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visits member for 2 years, 4 months
seen Nov 11 '12 at 8:20

Sep
30
awarded  Explainer
Sep
8
awarded  Enthusiast
Jul
31
comment What colour is nothing?
That kind of black with bright speckles you see (or at least I do) in the darkest room of the house in the middle of the night. But is this what your eyes see or what the brain sees?
Jul
29
awarded  Scholar
Jul
29
accepted Multiplicity of eigenvalues of angular momentum
Jul
29
comment Multiplicity of eigenvalues of angular momentum
I guess you are right. What fooled be is that in other cases, when $-\hslash$ is added the number times changes by 1, and I assumed that would always be the case. Of course, when $k_1 \gg k_1$ there will be quite a few eigenvalues in the middle of the sequence with $k_2+1$ multiplicity...
Jul
28
asked Multiplicity of eigenvalues of angular momentum
Jul
23
comment What is the physical meaning of diffusion coefficient?
Do you mean that the dimenisionality of $D$ is $\text{length}^2/\text{time}$? That's not a velocity, it's in any case a surface velocity (rate of increase of area). Probably the most useful interpretation is just the straightforward one: it's the constant of proportionality between the gradient of concentration and the flux of substance. Look here for a dimensional analysis.
Jul
20
answered Why Gravity attracts all objects with the same speed?
Jul
19
comment Optical Drive Physics
Have you checked the Wikipedia?
Jul
19
answered What physical forces give rise to the peculiar bond angle of hydrogen peroxide?
Jul
17
comment Where do the terms microcanonical, canonical and grand canonical (ensemble) come from?
Maybe in his "Equilibrium" paper?
Jul
17
comment Where do the terms microcanonical, canonical and grand canonical (ensemble) come from?
I was trying to read something in that book, but through Google in a reprint... so the right pages were not available. This is what it says in p. xi: "We consider especially ensembles of systems in which the index (or logarithm) of probability of phase is a linear function of the energy. This distribution, on account of its unique importance in the theory of statistical equilibrium, I have ventured to call canonical, and the divisor of the energy, the modulus of distribution."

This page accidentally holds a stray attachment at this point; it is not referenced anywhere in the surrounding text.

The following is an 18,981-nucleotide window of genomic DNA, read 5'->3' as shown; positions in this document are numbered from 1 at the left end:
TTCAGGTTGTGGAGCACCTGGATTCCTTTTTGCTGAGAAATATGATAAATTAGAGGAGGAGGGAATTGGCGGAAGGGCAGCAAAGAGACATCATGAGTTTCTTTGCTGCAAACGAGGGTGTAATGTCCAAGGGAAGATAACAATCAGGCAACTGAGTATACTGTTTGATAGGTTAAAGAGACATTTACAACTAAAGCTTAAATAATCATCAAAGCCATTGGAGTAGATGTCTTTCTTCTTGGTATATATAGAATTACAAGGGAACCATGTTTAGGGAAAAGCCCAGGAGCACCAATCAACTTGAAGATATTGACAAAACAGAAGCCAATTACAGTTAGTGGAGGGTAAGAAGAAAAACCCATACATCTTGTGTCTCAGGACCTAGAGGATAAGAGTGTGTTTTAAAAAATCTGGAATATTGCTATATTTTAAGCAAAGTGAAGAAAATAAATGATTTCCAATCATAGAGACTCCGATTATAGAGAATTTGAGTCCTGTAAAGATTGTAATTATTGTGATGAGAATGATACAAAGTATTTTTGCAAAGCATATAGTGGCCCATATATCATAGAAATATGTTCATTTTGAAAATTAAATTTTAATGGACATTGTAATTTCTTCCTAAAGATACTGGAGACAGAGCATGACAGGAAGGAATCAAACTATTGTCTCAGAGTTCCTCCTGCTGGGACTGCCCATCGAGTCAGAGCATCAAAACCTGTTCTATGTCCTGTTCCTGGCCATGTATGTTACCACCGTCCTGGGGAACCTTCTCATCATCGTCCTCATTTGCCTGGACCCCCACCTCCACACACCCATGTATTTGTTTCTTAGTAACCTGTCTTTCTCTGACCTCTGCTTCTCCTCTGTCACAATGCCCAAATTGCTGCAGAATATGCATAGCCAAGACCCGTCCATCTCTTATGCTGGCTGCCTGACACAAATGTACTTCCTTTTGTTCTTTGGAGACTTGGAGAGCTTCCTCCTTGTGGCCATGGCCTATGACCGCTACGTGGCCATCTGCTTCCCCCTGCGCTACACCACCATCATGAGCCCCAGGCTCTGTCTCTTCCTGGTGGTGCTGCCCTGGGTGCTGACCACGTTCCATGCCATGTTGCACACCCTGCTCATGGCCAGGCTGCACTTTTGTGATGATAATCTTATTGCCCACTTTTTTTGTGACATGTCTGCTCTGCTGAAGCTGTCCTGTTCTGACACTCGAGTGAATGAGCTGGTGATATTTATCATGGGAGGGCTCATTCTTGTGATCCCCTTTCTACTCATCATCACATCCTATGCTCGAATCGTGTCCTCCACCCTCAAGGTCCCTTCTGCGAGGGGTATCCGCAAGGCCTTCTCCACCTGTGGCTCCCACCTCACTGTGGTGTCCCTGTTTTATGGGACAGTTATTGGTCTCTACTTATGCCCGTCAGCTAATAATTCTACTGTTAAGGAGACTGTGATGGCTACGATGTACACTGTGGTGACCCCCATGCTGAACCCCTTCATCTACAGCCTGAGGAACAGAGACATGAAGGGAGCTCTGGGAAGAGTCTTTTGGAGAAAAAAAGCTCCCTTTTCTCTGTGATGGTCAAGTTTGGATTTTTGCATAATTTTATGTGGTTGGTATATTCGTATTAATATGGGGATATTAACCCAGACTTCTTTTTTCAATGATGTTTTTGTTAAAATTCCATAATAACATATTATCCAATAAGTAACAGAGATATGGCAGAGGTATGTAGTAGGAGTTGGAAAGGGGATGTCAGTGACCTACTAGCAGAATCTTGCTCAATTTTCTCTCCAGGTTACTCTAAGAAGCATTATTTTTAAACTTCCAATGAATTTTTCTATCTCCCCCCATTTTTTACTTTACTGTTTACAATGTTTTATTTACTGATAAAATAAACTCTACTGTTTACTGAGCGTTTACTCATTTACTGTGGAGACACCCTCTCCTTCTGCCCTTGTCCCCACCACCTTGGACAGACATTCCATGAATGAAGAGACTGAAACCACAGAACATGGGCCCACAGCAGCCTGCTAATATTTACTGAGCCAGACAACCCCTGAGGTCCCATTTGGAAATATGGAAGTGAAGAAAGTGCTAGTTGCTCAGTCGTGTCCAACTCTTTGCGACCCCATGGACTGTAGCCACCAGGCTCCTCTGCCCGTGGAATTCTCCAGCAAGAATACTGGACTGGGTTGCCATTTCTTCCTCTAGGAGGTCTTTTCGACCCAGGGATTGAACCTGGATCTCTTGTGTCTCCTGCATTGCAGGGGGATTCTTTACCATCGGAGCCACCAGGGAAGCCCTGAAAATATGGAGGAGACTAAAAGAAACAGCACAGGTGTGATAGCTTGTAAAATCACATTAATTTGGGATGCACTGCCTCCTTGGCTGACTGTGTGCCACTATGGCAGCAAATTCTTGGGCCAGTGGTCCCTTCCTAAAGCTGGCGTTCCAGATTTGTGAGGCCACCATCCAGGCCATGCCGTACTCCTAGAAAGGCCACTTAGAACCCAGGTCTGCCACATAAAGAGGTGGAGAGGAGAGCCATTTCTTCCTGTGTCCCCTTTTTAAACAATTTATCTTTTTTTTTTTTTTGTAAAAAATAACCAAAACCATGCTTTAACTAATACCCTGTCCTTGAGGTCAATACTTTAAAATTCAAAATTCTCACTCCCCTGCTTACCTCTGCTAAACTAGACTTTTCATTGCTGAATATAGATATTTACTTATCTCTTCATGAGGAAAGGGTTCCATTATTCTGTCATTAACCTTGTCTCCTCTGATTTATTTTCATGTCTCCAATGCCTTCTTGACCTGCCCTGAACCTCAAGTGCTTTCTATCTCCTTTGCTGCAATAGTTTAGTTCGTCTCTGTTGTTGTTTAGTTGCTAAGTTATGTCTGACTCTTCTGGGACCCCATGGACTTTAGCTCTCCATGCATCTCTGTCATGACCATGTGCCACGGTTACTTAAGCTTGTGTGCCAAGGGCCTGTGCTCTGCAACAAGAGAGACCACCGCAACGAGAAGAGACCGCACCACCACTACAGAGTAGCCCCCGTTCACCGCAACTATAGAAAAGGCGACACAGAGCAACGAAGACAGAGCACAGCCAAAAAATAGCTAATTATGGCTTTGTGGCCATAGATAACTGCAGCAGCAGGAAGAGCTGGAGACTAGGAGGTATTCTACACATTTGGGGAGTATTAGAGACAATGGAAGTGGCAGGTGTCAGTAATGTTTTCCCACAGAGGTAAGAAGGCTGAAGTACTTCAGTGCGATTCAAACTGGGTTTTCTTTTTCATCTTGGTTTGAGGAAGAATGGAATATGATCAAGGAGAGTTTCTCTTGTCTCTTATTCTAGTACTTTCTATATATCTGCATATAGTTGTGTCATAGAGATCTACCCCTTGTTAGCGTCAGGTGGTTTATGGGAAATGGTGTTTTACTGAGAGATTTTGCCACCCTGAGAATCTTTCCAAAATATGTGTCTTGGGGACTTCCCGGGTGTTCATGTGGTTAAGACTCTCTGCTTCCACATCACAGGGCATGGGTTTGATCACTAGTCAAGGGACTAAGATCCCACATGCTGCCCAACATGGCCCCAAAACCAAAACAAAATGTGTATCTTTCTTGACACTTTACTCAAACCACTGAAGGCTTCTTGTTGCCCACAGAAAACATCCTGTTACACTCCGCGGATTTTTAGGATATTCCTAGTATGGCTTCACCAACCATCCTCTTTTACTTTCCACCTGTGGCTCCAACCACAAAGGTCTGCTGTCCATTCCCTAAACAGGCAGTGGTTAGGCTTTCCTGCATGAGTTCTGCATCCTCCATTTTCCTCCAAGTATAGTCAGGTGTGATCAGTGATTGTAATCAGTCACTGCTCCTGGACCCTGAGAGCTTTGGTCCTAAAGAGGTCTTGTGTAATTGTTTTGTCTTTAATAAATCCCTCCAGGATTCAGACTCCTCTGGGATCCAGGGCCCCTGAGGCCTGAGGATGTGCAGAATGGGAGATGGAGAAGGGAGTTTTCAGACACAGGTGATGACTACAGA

Jul
17
comment Where do the terms microcanonical, canonical and grand canonical (ensemble) come from?
I think it was J. W. Gibbs who first defined them, and probably coined the terms...
Jul
17
comment Adding rotation to internal coordinates
I'm not trying to find a global minimum, and there's a large body of literature and experience supporting internal coordinates for chemical systems. The energy of molecules can be most easily rationalized in terms of bond distances and angles, so it makes every sense to use these coordinates to describe their geometry and therefore to optimize it. Read the paper I cited in the question, if you have access to it, and you'll see it works.
Jul
16
comment Adding rotation to internal coordinates
I'm doing optimization with either (quasi-)Newton-Raphson, RFO, conjugated gradients... These are algorithms that use the derivative of the energy with respect to the coordinates, and work by iteratively estimating the location of a (local) minimum. Maybe that's where the misunderstanding comes from. I'm not sampling the space of all possible configurations trying to find a global minimum, I'm rather following the potential energy surface to find a sensible minimum (or saddle point, with the appropriate method).
Jul
16
comment Adding rotation to internal coordinates
I'm not working with a single specific system or kind of system. I'm programming a general geometry optimizer for potentially any system (although I don't think I'll use it for more than ~100 atoms). Something like most quantum chemistry programs have (why I don't use the available programs is another story).
Jul
16
comment Adding rotation to internal coordinates
I'm sorry that's what you think. But as I said, in the comments to my question, Cartesian coordinates, while possible, are generally not the most efficient. It is true this is not a life-or-death question, I can have the job done by using Cartesian coordinates, but since I already have a program that works very nicely with internal coordinates when there is translational and rotational invariance, I just needed to add these degrees of freedom.
Jul
16
awarded  Commentator
Jul
16
comment Why do we still not have an exact definition for a kilogram?
@JerrySchirmer, except that you'd need to define the mole first, and it is currently defined in relation to the kilogram. An approach that I believe is under discussion is fixing Avogadro's constant to some exact number, and then yes, that would be an appropriate definition... but still difficult to reproduce in a lab.